Food ingredients in cosmetics – challenges and overcoming them
Dr. Ibarra is head of sales and technical marketing, and in this role he has had a good window in on some of the many challenges that formulation experts have to overcome when incorporating food-based ingredients.
“The requirements for quality are not always on the same level as that for cosmetic ingredients,” says Dr. Ibarra.
“This means that formulation may require more care or background knowledge in some cases. This of course is not true for all food ingredients, many of them have identical quality to cosmetic grades. There is a large number of food ingredients that has been used in cosmetics for decades, and these can be found in almost every category of cosmetic raw materials.”
Formulating with food ingredients is straight forward
On top of the requirements, there can also be some additional challenges of sourcing ingredients that are normally used in food formulation, Dr. Ibarra says.
“There may be competition for the use in different industries and a conflict of interests. A debate has arisen in the last years about the fairness of using food ingredients for other industries like cosmetics, while a large part of the world's population is dealing with low nutrition levels.”
“Likewise, legal requirements can be a hurdle for converting food ingredients into cosmetic raw materials.”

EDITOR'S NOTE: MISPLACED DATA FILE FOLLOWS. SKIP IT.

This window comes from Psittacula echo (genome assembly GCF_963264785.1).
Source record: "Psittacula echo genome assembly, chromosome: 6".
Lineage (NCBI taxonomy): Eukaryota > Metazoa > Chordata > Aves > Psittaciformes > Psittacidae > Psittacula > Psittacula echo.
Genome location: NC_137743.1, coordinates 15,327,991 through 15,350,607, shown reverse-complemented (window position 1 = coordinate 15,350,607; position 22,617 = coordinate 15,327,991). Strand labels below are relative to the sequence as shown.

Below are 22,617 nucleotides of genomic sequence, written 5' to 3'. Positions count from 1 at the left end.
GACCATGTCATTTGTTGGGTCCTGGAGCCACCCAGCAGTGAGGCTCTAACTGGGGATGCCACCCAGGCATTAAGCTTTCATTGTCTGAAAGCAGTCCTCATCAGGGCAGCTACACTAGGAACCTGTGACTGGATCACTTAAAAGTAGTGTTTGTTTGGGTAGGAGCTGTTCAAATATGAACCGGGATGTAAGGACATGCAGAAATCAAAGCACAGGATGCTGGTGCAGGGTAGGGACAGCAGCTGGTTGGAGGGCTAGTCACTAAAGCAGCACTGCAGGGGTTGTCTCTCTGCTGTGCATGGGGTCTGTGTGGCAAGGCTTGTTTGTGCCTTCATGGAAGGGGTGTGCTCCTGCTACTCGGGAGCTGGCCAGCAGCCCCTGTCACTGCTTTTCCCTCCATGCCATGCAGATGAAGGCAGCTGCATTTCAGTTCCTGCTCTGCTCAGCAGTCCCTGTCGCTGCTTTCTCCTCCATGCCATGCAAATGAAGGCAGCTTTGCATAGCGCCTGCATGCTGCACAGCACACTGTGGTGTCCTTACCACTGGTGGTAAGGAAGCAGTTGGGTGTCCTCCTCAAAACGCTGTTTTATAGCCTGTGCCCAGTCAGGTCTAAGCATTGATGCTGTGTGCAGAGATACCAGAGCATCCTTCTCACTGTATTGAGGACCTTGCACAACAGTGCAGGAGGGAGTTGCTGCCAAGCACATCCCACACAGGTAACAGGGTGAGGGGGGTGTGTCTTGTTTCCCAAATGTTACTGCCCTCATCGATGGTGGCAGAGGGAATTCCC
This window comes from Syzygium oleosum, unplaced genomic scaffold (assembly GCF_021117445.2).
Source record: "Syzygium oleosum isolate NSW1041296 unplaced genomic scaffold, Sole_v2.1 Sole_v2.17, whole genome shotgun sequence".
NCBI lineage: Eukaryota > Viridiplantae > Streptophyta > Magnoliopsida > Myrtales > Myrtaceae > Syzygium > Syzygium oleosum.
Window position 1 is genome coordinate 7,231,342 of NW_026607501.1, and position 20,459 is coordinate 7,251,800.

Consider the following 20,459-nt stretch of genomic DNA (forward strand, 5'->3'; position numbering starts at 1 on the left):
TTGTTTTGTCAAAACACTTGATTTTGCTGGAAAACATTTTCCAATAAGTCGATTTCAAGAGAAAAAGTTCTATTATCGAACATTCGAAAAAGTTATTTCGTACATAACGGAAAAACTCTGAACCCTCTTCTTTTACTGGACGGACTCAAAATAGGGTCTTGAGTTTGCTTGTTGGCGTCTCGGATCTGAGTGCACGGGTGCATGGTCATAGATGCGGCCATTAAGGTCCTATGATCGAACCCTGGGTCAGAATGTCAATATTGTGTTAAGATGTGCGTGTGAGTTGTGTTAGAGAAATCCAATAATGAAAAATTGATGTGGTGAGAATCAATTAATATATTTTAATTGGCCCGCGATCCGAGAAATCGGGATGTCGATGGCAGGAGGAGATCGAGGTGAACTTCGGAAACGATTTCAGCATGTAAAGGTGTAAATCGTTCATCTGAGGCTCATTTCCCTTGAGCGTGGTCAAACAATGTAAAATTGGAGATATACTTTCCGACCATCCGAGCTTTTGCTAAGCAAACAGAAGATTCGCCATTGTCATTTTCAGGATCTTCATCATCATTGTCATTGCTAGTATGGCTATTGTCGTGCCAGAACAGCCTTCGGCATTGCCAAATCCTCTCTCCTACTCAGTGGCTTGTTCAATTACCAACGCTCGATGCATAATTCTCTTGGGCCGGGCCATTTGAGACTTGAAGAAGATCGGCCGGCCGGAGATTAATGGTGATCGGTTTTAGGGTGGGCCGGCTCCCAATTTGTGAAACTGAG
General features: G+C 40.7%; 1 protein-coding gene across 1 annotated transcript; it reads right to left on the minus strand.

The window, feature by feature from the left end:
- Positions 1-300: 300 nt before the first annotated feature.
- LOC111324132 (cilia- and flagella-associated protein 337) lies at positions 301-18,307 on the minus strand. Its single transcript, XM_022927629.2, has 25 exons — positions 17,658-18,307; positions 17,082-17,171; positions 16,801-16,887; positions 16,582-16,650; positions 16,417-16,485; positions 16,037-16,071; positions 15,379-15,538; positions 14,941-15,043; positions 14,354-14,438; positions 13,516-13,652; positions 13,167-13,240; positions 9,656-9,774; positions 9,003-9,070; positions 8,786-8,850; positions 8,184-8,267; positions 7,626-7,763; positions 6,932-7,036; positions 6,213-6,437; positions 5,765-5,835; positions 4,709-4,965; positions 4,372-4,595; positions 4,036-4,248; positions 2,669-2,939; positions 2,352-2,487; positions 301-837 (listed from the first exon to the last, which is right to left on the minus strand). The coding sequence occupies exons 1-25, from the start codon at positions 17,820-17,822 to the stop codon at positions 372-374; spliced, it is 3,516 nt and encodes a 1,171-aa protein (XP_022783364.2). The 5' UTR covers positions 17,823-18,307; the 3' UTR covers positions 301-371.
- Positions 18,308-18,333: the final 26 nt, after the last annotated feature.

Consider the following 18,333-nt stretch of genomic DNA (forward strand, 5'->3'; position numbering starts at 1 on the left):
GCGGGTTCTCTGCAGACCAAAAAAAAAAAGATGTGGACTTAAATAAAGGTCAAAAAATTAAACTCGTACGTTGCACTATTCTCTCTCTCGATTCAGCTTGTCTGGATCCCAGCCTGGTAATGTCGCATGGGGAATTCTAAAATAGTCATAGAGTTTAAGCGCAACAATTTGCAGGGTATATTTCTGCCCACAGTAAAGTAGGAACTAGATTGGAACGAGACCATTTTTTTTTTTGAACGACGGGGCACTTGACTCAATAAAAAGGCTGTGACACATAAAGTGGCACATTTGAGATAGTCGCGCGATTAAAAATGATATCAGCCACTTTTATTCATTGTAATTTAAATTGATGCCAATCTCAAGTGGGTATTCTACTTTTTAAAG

The advantages of using food ingredients
But, besides the challenges, there are also a lot of advantages, including the fact that consumer perception of food ingredients in cosmetics is generally positive, on account of it following the naturals trend, while formulation compatibility is invariably quite straight forward.
“Food ingredients are usually based on established and economic production processes and the sources are normally natural, reflecting a major trend in the cosmetic industry,” said Dr. Ibarra.
“Due to the high output of raw materials, the availability of food ingredients for the cosmetic industry is usually not limited. Furthermore, there is a growing number of organic sources for food ingredients that may also satisfy the growing demand for such products in the cosmetic industry.”
How will the use of food ingredients evolve in cosmetics
Looking to the future, Dr. Ibarra believes that the move towards the use of food ingredients will grow within the industry and is likely to evolve in a new and more technologically advanced direction, as well as picking up on some of the natural and organic trends already seen in the food sector.
“I can imagine that by-products from the food industry will become increasingly interesting in the light of growing awareness for sustainability,” he said.
"I am sure that in the segment of active ingredients we will also see many new concepts that may be based on exotic food ingredients like fruit. But also the use of regionally produced ingredients marketed as ‘from the farm around the corner’ may increase.”
Dr. Ibarra will be giving a presentation about food ingredients in cosmetics at the forthcoming Sustainable Cosmetics Summit, to be held in Sao Paulo Brazil, 18 – 20 September.